Budding Sir Lankan bowler keen on greens scene

GREENHORN: Bowling on purpose-built Christchurch greens has been an eye opener for Sri Lanka's Susil Ramanayake.
Arjan Van Hasselt

GREENHORN: Bowling on purpose-built Christchurch greens has been an eye opener for Sri Lanka's Susil Ramanayake.

Given Susil Ramanayake's home bowling lawn is the corner of a cricket pitch in Sri Lanka it's no wonder he wants to pick the brains of Christchurch greens gurus.

Sri Lanka's sole representative borrowed a set of bowls from the Fendalton club to compete at the world champion of champion singles tournament which ended on Sunday.

Ramanayake didn't get a win from any of his matches but it's clear he's here with more long term aims.

As the general secretary of the Sri Lankan lawn bowls federation, he has been getting valuable experience to take back home. Sri Lankan bowls is in its infancy compared with nations like New Zealand, England and Australia. The federation has existed for two years, but Ramanayake has grand plans.

He's talked with Martin Christensen, an experienced greenkeeper and Bowls NZ lifetime member, about the prospect of joining up with some Kiwi greenkeepers and using their expertise to build a proper bowling green in Sri Lanka.

As the rain puddled on the green last Friday, he said the equipment Fendalton were using was completely alien to him. His bowling green is a small section of a cricket pitch at Bloomfield bowling club, which allowed him the space to bring lawn bowls to Sri Lanka.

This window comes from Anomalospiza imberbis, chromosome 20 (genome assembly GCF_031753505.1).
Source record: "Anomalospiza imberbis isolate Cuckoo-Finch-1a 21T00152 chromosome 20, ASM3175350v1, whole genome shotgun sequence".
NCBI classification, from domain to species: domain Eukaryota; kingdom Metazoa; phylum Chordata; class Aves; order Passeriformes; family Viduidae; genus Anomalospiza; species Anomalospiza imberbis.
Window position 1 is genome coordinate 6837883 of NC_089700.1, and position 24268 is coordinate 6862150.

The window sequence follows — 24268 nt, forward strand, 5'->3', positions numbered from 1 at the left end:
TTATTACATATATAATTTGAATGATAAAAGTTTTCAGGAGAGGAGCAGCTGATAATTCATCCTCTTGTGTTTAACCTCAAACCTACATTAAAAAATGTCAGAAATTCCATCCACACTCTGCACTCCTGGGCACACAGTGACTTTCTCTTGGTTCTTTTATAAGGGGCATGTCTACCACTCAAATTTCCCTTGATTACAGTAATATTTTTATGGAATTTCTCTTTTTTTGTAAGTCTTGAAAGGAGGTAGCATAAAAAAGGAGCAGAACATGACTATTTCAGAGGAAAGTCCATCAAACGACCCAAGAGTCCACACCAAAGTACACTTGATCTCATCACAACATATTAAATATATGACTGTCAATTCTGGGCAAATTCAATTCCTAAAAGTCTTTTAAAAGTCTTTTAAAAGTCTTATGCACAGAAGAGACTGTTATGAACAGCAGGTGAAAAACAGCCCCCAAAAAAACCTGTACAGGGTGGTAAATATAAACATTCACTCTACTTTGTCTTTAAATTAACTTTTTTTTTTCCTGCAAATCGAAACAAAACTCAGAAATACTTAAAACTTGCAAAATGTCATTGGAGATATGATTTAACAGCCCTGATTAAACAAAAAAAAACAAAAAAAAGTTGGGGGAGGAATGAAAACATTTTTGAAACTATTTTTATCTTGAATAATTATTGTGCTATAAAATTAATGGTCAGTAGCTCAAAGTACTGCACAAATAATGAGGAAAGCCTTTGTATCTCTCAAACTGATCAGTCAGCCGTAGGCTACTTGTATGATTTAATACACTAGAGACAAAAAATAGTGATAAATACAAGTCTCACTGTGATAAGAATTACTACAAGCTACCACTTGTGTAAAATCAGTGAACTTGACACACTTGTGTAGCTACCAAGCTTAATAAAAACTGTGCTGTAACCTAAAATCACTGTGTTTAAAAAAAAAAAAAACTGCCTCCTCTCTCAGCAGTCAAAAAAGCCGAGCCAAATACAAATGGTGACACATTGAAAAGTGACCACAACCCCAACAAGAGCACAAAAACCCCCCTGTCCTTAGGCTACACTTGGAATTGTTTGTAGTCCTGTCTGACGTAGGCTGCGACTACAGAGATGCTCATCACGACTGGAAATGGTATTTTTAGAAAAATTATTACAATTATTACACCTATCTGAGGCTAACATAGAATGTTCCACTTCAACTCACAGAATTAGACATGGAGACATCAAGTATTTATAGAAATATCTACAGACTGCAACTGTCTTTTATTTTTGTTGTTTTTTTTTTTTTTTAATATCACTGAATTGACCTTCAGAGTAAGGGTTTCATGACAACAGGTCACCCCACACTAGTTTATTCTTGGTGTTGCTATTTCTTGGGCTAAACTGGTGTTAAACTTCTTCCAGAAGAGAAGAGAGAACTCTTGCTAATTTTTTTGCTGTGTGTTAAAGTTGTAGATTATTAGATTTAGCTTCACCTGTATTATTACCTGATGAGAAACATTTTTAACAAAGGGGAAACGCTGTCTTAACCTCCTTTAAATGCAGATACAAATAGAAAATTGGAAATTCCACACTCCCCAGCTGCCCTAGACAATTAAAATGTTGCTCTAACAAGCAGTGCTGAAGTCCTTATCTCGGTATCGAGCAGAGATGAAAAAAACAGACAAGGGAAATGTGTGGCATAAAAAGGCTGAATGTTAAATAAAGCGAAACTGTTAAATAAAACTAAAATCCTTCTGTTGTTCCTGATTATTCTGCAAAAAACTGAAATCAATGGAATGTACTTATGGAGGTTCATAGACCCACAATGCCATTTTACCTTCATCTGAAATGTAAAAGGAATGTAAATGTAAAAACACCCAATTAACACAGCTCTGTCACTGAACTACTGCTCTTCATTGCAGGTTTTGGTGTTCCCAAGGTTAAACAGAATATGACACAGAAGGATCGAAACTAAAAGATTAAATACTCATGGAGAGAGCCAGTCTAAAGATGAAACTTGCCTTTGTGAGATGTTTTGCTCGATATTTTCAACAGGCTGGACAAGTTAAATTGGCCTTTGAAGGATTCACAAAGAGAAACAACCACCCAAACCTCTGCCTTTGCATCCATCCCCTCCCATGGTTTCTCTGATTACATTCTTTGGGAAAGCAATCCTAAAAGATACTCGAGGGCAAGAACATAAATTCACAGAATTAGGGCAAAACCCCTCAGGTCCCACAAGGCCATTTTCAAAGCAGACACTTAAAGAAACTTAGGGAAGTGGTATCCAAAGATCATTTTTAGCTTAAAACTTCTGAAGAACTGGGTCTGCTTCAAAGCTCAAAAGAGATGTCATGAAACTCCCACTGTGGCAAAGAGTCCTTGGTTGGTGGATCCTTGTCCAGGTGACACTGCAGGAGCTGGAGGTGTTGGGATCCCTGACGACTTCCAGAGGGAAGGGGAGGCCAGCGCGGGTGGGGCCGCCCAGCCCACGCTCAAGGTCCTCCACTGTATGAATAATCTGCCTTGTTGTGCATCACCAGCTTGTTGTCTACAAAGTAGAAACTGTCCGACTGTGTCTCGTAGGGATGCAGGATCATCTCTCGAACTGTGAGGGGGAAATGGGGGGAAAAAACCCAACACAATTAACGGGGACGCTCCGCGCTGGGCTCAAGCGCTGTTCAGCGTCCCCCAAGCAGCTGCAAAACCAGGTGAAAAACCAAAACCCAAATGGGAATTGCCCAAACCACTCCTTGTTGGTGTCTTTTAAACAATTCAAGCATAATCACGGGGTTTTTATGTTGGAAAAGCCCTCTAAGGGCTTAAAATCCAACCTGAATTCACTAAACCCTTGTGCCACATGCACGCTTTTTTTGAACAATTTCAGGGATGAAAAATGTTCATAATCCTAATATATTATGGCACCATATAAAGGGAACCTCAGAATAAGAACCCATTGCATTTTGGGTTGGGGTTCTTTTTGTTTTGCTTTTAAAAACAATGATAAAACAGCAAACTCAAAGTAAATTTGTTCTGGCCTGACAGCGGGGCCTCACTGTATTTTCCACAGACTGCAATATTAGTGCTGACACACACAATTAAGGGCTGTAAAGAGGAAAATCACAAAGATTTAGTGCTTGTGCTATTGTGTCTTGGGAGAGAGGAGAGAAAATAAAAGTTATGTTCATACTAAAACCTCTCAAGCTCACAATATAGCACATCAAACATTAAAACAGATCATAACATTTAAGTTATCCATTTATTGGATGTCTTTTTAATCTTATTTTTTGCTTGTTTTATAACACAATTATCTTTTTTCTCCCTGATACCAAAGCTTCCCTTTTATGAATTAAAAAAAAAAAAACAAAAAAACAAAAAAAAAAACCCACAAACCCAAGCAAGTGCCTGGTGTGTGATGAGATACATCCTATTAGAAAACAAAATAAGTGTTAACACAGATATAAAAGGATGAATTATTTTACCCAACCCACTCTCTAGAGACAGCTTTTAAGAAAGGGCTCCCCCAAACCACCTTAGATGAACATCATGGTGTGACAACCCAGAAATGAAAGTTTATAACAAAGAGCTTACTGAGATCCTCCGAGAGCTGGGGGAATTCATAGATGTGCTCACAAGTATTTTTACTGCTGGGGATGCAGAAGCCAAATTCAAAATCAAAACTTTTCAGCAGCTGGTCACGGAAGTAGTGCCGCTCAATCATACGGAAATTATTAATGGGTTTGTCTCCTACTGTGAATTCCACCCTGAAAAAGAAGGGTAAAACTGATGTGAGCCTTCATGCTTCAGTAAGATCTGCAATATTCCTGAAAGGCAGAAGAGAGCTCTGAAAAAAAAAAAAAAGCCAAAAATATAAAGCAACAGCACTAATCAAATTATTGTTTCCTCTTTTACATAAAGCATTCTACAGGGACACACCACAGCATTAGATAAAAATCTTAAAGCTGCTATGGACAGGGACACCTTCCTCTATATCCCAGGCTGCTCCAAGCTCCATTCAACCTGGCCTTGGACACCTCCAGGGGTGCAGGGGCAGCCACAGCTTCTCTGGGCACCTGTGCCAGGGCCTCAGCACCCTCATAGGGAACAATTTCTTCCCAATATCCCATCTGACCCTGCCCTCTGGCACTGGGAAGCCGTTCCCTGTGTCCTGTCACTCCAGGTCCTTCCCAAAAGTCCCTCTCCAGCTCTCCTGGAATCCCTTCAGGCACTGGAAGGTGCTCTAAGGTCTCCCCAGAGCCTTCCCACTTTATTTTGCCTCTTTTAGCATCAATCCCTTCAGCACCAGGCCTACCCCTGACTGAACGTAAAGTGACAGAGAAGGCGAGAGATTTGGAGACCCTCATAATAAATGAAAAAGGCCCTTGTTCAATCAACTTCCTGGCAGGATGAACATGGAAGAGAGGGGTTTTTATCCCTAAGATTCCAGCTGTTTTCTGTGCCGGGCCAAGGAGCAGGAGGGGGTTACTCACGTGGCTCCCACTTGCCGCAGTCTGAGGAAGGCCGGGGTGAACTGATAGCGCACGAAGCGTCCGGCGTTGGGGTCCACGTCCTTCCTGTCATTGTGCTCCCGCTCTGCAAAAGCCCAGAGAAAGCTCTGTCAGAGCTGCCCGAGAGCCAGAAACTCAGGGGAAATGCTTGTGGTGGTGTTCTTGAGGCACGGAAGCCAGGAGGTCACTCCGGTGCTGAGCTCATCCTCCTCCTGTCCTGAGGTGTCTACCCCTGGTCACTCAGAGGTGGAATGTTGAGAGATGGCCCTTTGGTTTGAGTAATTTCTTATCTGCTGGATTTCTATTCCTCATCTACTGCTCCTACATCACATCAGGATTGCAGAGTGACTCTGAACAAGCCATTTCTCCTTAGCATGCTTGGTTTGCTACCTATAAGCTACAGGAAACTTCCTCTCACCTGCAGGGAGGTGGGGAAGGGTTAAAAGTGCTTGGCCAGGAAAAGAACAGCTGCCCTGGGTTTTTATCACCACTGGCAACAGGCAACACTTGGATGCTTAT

There is hope that they could put together a programme much much like a previous partnership with Samoa which has seen Kiwi greenkeepers share the expertise both at home and abroad as Samoan clubs build on their existing facilities.

Ramanayake would like to spend three months in Christchurch and work with a number of different greenkeepers. Christensen sees it as a possibility, and will now look to World Bowls to support the initiative under their remit to develop bowls globally.

Passionate about sport in his country, Ramanayake paid his own way to Christchurch after receiving little support from the Sri Lankan government. He sees bowls as one of the best ways to get old and young people in community to play sport together and build support networks for people who need them.

After a brief interlude to discuss the future of of test cricket, he said one day he hopes to host a tri-nations tournament.

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Paying tribute to the organisers, he seems a man that has gained a lot more than just a competitor's keepsake at the end of the week.

 - The Press

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